Roger Federer's Generation Is Better Than Today's Tennis Players: An Analysis

Michael CasentiCorrespondent IJuly 8, 2011

LONDON, ENGLAND - JUNE 29:  Roger Federer of Switzerland serves during his quarterfinal round match against Jo-Wilfried Tsonga of France on Day Nine of the Wimbledon Lawn Tennis Championships at the All England Lawn Tennis and Croquet Club on June 29, 2011 in London, England.  (Photo by Julian Finney/Getty Images)
Julian Finney/Getty Images

"Roger [Federer] managed to [keep up an extraordinary level of play]...because it was a weak era."

-Vijaylakshmi Shetty


Is this true?  As a Roger Federer admirer, I will have to disagree with an emphatic "No!"  Remaining as objective as possible, let us analyze this debated topic.


Rankings: Generation Federer vs. Current Generation

As of this week (June 7, 2011), five of the top 10 ranked players (including Federer) are age 26 or older, while the other half are 25 or younger.  Turn to the top 30, things change.  Eighteen of the top 30 players, or 60 percent, in the world are at least 26 years of age.

This shows that even past their prime, Federer's generation can push the current generation in rankings. It would be logical to assume that in their primes, the 18 players would be able to beat the current generation soundly in rankings and matches.

Winner: Generation Federer in two tight sets

Grand Slams: Generation Federer vs Current Generation

PARIS - NOVEMBER 11:  Marit Safin of Russia in action during his match against Juan Martin Del Potro of Argentina during the ATP Masters Series at the Palais Omnisports De Paris-Bercy on November 11, 2009 in Paris, France.  (Photo by Clive Rose/Getty Imag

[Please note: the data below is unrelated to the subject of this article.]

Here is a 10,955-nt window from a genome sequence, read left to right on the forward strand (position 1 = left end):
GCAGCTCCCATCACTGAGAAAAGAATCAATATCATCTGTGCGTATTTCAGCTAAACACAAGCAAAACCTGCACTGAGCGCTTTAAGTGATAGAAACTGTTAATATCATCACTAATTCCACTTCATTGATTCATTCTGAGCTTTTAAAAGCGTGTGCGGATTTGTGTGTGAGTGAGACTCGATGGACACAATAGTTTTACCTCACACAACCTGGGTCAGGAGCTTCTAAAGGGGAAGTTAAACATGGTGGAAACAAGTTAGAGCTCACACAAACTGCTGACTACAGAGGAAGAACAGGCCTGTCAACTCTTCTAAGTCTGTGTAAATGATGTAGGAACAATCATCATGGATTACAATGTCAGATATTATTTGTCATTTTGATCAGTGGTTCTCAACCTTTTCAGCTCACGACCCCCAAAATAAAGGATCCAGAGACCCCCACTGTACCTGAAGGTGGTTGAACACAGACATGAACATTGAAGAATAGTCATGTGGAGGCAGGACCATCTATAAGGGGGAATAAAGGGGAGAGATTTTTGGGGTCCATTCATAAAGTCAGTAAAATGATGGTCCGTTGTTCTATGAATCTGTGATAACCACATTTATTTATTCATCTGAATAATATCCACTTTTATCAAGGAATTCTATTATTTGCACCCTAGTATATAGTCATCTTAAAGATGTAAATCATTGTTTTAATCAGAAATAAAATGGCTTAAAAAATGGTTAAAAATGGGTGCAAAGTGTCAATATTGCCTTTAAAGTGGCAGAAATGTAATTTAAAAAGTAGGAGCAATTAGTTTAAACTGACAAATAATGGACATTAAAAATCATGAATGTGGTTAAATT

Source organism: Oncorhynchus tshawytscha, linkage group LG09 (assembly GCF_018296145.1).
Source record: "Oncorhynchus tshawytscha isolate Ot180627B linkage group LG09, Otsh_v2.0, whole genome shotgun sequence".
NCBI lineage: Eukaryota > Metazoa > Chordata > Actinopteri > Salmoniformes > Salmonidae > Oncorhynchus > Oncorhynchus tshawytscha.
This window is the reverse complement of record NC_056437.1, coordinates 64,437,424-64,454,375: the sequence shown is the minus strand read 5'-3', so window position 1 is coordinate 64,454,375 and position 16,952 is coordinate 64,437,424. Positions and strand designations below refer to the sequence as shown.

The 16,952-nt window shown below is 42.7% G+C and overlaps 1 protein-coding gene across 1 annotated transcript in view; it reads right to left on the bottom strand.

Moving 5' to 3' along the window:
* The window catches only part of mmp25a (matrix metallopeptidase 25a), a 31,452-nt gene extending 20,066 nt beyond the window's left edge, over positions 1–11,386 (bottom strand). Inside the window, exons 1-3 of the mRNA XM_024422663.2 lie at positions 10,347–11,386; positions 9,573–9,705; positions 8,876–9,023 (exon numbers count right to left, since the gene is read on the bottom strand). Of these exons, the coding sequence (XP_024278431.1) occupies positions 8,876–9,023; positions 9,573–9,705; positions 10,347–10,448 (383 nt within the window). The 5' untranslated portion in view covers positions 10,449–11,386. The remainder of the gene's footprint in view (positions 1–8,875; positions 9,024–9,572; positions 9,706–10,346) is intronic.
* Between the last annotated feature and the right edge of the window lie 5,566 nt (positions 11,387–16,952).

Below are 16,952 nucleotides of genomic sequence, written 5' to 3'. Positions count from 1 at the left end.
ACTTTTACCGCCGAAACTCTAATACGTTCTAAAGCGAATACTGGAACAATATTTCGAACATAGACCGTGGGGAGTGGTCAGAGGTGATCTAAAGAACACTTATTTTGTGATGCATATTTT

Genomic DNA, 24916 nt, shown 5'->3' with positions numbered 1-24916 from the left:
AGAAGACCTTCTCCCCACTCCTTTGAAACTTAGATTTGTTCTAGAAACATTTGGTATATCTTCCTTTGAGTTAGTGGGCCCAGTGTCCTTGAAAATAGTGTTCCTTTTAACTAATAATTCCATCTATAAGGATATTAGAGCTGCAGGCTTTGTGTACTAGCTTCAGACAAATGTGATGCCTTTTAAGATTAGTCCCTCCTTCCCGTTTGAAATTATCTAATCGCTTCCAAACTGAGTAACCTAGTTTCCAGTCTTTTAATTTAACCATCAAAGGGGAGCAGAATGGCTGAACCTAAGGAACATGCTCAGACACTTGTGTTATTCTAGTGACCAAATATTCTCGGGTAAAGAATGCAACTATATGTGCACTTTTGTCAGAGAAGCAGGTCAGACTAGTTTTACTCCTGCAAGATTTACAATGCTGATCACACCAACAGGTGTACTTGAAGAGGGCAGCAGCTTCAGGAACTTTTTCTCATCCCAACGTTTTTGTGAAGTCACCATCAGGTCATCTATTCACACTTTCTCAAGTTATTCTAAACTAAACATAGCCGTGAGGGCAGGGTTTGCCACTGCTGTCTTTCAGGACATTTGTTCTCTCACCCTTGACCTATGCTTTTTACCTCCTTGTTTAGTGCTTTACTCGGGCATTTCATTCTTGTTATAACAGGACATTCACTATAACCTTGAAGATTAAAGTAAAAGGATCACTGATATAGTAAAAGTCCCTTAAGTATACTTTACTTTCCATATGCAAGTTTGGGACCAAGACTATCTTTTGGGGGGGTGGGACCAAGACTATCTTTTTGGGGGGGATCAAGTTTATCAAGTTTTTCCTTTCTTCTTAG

Clive Rose/Getty Images

Federer holds the record for most Grand Slam titles, with 16 in all.  His rivals during his prime (2004-2007) were Marat Safin, Andy Roddick, David Nalbandian, Lleyton Hewitt and even Andre Agassi. These players have two, one, zero, two, and eight Grand Slams respectively, which adds up to 13 titles.

The current crop consists of Novak Djokovic, Rafael Nadal, Juan Martin del Potro, who have clinched three, 10, and one Grand Slam(s) respectively, for a total of 14.

Winner: Current Generation in two tiebreak sets, after having saved set point in the first

Head-to-Head: Generation Federer vs Current Generation

To determine which generation of tennis players was tougher, we will need to look at the head-to-heads of Federer's past (older) rivals to his relatively newer (younger) rivals.


Nadal Head-to-Head: (Nadal-Player)

-Safin: 2-0; -Nalbandian: 2-2; -Roddick: 6-3; -Davydenko: 4-6


Djokovic Head-to-Head: (Djokovic-Player)

-Safin: 0-2; -Nalbandian: 4-1; -Roddick: 3-5; -Davydenko: 3-2

LONDON, ENGLAND - JUNE 22:  Andy Roddick of the United States celebrates winning his second round match against Victor Hanescu of Romania on Day Three of the Wimbledon Lawn Tennis Championships at the All England Lawn Tennis and Croquet Club on June 22, 2
Michael Regan/Getty Images

Andy Murray Head to Head: (Murray-Player)

-Safin: 0-1; -Nalbandian 2-2; -Roddick: 7-3; -Davydenko: 5-4


del Potro Head-to-Head: (del Potro-Player)

-Safin: 1-0; -Nalbandian 1-3; -Roddick: 3-1; -Davydenko: 1-3


Let's add them up.  Generation Federer have 38 wins, while the Current Generation has 44 wins. The Current Generation barely wins more than 50 percent of the matches.

Winner: Current Generation in three sets


Tournaments: Generation Federer vs Current Generation

Generation Federer: 119 (77 from Safin, Nalbandian, Roddick, Davydenko, and Federer won 42 from 2004-2007)

Current Generation: 98 (Djokovic, Nadal, Murray, del Potro)

Winner: Generation Federer in two easy sets 


Roger Federer definitely had the stronger generation to deal with.  It may seem as if there was not any tough player besides him and Nadal from 2004 to 2007, but this is untrue because Federer obliterated opponents on the court, making them seem like sub-par players when they were actually much better than today's tennis field.